Market Makers "Didn't Show Up for Work," Macro Risk CEO Says
Comment of the Day

March 10 2020

Commentary by Eoin Treacy

Market Makers "Didn't Show Up for Work," Macro Risk CEO Says

This article by Sonali Basak for Bloomberg may be of interest to subscribers. Here is a section:

“It’s literally as if the market makers didn’t show up for work,” Curnutt said in a Bloomberg Television interview, referring to options and junk-bond exchange-traded funds such as the iShares iBoxx High-Yield Corporate Bond ETF, known by its ticker, HYG. “The posted bid-offers on the screens illustrated that there was no one in the market posting for something that is one of the more liquid -- usually -- hedges to use.”

Banks have been constrained by rules created after the 2008 financial crisis. That has pushed some market-making activity to other types of financial institutions including Citadel Securities and Virtu Financial Inc., which was one of a handful of firms that rose in trading Monday as the S&P 500 slipped

“The traditional liquidity provider in times of stress -- the bank -- really isn’t there,” John McClain, portfolio manager at Diamond Hill Capital Management, said in an interview. “Banks themselves have a lot more regulation around what they can be doing.”

Still, for all that, trading was relatively orderly in HYG and other debt ETFs, especially compared with the underlying bonds. The liquidity concerns still didn’t mean there was a “full-blown breakdown in markets,” Curnutt said.

Philipp Hildebrand, vice chairman of BlackRock Inc., agreed. “I was there in 2008, and the difference is the financial system essentially seized up, which is not what happened, at least not so far,” he said. “It’s an important signal that the ETF market functions.”

Eoin Treacy's view

ETFs have been a wonderful innovation which have opened up asset classes which were never previously available to retail investors. They have also allowed the cost of investing to come down and reduced performance deviation from the broad market averages. The challenge is ETFs can often be more liquid than their underlying indices and instruments. That represents a significant challenge in times of stress and particularly during bouts of contagion selling.

High yield spreads surged higher yesterday and selling pressure is still a significant risk. The additional risk of multiple downgrades from the Fallen Angel category is likely to further widen spreads but perhaps not right away. High yield tends to trade like equity and widening spreads are generally a lead indicator for liquidity issues in the broader economy.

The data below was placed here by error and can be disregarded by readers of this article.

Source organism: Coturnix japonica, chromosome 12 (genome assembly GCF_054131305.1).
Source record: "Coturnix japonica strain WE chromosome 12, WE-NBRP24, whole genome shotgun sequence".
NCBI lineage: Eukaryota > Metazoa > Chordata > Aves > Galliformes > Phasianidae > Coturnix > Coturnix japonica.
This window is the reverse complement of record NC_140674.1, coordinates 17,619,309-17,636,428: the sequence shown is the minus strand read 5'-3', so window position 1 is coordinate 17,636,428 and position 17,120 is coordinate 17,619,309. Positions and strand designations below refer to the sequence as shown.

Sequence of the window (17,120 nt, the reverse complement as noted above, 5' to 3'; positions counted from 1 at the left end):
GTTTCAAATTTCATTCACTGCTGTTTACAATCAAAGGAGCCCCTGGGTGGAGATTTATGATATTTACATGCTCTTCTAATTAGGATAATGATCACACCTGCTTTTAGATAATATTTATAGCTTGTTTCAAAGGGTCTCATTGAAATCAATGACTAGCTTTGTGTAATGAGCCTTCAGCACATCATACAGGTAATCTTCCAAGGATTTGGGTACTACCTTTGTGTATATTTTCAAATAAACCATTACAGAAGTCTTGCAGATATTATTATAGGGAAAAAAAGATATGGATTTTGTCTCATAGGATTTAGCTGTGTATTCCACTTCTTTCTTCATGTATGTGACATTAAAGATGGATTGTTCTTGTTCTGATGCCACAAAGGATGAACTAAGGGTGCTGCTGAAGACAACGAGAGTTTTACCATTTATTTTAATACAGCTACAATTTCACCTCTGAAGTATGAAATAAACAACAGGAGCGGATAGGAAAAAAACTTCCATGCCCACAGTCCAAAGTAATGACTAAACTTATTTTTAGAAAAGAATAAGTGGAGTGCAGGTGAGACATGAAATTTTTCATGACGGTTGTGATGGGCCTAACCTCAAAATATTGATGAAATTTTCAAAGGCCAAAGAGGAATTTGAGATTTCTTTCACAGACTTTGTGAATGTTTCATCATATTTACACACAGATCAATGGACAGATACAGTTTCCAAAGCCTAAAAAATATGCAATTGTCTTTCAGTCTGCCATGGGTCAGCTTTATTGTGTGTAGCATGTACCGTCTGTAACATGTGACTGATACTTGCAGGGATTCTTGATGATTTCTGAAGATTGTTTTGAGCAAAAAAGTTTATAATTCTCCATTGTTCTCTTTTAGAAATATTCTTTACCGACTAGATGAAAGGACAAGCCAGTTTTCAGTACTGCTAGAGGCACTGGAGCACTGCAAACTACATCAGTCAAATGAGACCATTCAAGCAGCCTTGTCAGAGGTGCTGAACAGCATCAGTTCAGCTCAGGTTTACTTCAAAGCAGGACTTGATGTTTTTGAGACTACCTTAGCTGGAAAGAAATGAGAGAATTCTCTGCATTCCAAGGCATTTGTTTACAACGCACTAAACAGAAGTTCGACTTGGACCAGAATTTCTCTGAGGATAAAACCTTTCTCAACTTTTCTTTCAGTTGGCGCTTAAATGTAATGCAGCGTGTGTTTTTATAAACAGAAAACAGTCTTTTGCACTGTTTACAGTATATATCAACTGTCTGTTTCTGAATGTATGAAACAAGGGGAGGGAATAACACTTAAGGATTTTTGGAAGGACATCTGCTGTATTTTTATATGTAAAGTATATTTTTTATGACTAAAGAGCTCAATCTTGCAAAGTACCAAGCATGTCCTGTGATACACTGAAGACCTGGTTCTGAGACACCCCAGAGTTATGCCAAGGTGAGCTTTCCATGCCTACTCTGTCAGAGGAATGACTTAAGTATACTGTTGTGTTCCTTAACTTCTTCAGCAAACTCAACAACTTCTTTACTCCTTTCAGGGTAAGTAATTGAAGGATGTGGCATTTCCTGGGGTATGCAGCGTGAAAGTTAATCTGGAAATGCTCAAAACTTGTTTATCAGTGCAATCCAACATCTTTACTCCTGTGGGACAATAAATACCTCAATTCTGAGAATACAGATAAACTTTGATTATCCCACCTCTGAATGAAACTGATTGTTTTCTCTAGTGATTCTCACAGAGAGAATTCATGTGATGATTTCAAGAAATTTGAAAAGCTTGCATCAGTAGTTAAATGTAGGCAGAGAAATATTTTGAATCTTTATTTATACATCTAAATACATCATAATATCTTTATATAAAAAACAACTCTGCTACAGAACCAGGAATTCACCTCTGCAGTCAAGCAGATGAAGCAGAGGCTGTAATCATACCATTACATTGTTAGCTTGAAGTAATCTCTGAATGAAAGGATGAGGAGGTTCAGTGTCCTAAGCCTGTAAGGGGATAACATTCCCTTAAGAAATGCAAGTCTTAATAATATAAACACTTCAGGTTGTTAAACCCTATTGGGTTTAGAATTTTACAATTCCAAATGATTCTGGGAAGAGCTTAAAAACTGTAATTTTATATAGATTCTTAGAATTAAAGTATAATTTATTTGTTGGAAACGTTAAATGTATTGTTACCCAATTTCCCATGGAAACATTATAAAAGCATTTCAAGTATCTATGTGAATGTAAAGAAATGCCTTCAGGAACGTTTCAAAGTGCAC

It is still possible to make the argument that the global economy is capable of bouncing back and the continued supply of fresh stimulative measures, almost on a daily basis, will eventually gain traction. The challenge will be in determining how long it takes to get the outbreak under control, globally, and thereafter for demand to recover.  Until that happens there is still likely to be downward pressure on prices.

The clear conclusion is the viral outbreak and now the price war in the energy sector make issues the investment community were worried about last year worse. That is now particularly relevant for companies with compromised balance sheets. Major indices encountering resistance in the region of the 200-day MA and sustaining moves below the 1000-day MA would confirm significant top formation completion on the major indices.

So far, retail investors with concentrated portfolios in the FAANG stocks have sustained relatively little profit erosion and continue to adhere to the buy-the-dips mantra. That strategy always works in a bull market but a hallmark of a change of trend is when buy-the-dip fails.

Today’s downward dynamic in the Yen, the short-term low in crude oil and continued resilience of the Nasdaq-100 supports the view a bounce is underway. The clearest evidence a low of medium-term significance has been reached would be a successful retest of the low and subsequent rally back above the 200-day MA for the majority of stock market indices. With President Trump now suggesting a waiver on payroll taxes through November, the cynical response would be to conclude it is an effort to buy votes but it would certainly help to boost sentiment.  If that kind of fiscal stimulus is deemed probable, it would at least help to arrest selling pressure.

Type-2 tops are characterised by a massive reaction against the prevailing trend that is characterised by as a surprising bolt-from-the-blue. It takes times for the argument about whether the effect is short-term or medium-term in nature so a range often forms below the peak. We may now see a range form between the 1000-day and 200-day MAs on the S&P500.

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